Format

Send to

Choose Destination
See comment in PubMed Commons below
Diabetes. 2001 Oct;50(10):2349-54.

Caffeine ingestion decreases glucose disposal during a hyperinsulinemic-euglycemic clamp in sedentary humans.

Author information

1
Ohio University Eastern, St. Clairsville, Ohio 43950, USA. greerf@skynet.eastern.ohiou.edu

Abstract

The purpose of this investigation was to examine the effect of caffeine (an adenosine receptor antagonist) on whole-body insulin-mediated glucose disposal in resting humans. We hypothesized that glucose disposal would be lower after the administration of caffeine compared with placebo. Healthy, lean, sedentary (n = 9) men underwent two trial sessions, one after caffeine administration (5 mg/kg body wt) and one after placebo administration (dextrose) in a double-blind randomized design. Glucose disposal was assessed using a hyperinsulinemic-euglycemic clamp. Before the clamp, there were no differences in circulating levels of methylxanthines, catecholamines, or glucose. Euglycemia was maintained throughout the clamp with no difference in plasma glucose concentrations between trials. The insulin concentrations were also similar in the caffeine and placebo trials. After caffeine administration, glucose disposal was 6.38 +/- 0.76 mg/kg body wt compared with 8.42 +/- 0.63 mg/kg body wt after the placebo trial. This represents a significant (P < 0.05) decrease (24%) in glucose disposal after caffeine ingestion. In addition, carbohydrate storage was 35% lower (P < 0.05) in the caffeine trial than in the placebo trial. Furthermore, even when the difference in glucose disposal was normalized between the trials, there was a 23% difference in the amount of carbohydrate stored after caffeine administration compared with placebo administration. Caffeine ingestion also resulted in higher plasma epinephrine levels than placebo ingestion (P < 0.05). These data support our hypothesis that caffeine ingestion decreases glucose disposal and suggests that adenosine plays a role in regulating glucose disposal in resting humans.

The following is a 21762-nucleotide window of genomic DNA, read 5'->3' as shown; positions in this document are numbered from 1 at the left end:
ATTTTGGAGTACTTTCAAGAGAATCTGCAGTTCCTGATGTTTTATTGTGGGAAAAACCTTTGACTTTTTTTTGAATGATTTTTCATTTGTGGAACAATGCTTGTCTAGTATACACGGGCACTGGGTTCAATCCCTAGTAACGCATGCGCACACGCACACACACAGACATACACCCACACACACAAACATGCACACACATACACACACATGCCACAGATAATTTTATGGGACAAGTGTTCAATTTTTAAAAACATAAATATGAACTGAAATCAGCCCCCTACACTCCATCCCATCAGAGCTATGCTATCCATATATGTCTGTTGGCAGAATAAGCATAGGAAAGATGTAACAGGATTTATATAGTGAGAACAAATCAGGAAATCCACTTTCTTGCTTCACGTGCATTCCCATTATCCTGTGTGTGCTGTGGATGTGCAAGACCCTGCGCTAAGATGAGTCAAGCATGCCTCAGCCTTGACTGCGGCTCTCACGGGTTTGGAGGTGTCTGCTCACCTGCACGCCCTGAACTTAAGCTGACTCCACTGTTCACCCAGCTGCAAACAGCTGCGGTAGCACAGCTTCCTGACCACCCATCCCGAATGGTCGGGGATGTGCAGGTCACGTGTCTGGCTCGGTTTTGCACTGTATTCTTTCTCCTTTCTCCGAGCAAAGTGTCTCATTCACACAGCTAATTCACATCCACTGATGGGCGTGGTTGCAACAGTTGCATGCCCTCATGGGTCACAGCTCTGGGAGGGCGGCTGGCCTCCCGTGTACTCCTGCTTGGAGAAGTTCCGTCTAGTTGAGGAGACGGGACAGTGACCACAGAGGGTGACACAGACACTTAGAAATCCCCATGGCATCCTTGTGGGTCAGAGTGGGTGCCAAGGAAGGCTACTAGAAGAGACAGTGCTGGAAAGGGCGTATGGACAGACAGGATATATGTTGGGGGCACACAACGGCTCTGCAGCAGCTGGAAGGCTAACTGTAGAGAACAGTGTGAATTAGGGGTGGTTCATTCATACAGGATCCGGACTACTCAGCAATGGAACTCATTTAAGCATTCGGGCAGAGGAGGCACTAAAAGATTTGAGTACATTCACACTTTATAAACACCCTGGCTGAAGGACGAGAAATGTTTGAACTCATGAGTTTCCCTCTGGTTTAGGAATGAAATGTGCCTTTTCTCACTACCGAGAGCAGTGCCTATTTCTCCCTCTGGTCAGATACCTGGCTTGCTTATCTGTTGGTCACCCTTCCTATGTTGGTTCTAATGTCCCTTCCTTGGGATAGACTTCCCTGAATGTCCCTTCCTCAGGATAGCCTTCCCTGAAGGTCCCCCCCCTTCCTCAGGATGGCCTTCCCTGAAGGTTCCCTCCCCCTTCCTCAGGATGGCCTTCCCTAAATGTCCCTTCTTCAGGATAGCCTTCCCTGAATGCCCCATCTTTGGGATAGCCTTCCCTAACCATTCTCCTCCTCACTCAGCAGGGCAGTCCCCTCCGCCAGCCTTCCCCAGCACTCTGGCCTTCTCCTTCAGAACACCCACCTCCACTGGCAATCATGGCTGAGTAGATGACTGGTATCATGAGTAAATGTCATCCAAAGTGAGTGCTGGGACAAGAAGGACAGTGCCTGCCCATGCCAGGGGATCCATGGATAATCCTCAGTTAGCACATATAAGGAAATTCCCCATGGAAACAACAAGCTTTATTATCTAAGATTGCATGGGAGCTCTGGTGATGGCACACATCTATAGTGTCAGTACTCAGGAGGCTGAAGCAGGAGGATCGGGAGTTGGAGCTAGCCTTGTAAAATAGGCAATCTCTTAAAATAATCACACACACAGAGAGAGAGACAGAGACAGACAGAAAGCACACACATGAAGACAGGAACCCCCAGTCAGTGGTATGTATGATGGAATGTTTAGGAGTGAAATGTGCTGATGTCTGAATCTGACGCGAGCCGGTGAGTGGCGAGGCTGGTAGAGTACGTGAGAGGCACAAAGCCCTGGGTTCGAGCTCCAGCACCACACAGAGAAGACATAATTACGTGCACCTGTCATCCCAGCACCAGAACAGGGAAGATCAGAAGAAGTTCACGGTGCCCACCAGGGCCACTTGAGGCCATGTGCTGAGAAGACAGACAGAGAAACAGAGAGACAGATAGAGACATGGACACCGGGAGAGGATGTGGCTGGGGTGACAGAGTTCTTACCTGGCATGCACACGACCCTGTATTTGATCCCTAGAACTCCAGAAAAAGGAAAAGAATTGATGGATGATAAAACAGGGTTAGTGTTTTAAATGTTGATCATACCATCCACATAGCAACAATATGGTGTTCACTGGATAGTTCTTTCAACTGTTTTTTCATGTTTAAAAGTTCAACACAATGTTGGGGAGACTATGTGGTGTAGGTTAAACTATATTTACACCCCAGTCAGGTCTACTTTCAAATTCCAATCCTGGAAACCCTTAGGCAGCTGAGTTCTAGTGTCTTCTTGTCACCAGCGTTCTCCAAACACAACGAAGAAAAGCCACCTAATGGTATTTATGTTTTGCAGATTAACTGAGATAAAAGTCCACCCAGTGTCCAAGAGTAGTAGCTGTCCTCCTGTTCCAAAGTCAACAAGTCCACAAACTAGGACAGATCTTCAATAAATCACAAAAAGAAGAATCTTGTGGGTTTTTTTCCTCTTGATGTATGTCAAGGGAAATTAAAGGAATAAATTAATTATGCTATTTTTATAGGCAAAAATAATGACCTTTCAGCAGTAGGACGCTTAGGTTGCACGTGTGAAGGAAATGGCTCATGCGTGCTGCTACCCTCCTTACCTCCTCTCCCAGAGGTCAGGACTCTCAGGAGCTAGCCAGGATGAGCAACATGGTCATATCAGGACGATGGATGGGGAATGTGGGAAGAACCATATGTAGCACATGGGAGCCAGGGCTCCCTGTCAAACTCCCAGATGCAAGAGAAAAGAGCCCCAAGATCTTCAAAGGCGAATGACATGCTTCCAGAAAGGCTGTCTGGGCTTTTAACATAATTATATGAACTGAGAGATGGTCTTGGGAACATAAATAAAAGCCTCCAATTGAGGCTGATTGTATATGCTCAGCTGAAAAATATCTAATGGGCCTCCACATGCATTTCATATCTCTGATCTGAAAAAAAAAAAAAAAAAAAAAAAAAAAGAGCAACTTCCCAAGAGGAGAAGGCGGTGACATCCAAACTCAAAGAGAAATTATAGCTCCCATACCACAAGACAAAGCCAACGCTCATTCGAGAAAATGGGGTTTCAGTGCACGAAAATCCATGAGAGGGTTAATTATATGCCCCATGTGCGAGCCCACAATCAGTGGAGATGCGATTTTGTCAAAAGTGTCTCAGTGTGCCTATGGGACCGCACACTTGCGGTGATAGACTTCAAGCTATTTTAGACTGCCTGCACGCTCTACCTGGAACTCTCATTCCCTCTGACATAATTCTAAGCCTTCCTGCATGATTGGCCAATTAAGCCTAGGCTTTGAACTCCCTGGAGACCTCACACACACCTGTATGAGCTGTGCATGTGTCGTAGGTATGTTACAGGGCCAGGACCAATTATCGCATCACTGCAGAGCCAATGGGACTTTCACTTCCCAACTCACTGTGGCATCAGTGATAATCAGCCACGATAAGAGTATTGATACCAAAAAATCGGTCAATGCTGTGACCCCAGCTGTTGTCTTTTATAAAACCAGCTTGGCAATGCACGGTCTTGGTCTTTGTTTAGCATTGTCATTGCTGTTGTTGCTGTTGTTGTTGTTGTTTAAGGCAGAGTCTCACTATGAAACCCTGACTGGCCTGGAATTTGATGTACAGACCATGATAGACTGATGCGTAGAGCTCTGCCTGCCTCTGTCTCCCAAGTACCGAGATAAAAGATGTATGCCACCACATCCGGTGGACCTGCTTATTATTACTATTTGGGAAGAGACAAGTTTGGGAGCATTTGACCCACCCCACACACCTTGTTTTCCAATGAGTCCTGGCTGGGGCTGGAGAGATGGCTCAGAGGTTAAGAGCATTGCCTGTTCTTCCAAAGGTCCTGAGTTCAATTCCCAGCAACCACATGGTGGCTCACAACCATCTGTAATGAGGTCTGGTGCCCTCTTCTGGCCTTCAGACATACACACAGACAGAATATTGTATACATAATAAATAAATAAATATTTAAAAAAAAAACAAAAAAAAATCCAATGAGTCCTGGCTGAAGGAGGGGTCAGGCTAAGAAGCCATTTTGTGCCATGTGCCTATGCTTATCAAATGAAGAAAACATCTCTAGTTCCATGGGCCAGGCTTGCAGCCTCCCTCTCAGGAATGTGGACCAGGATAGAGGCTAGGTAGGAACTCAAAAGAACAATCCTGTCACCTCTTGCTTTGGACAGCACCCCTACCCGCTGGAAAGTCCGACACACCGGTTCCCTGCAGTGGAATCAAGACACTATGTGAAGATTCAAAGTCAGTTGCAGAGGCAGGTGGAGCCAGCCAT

PMID:
11574419
[Indexed for MEDLINE]
Free full text
PubMed Commons home

PubMed Commons

0 comments
How to join PubMed Commons

    Supplemental Content

    Full text links

    Icon for HighWire
    Loading ...
    Support Center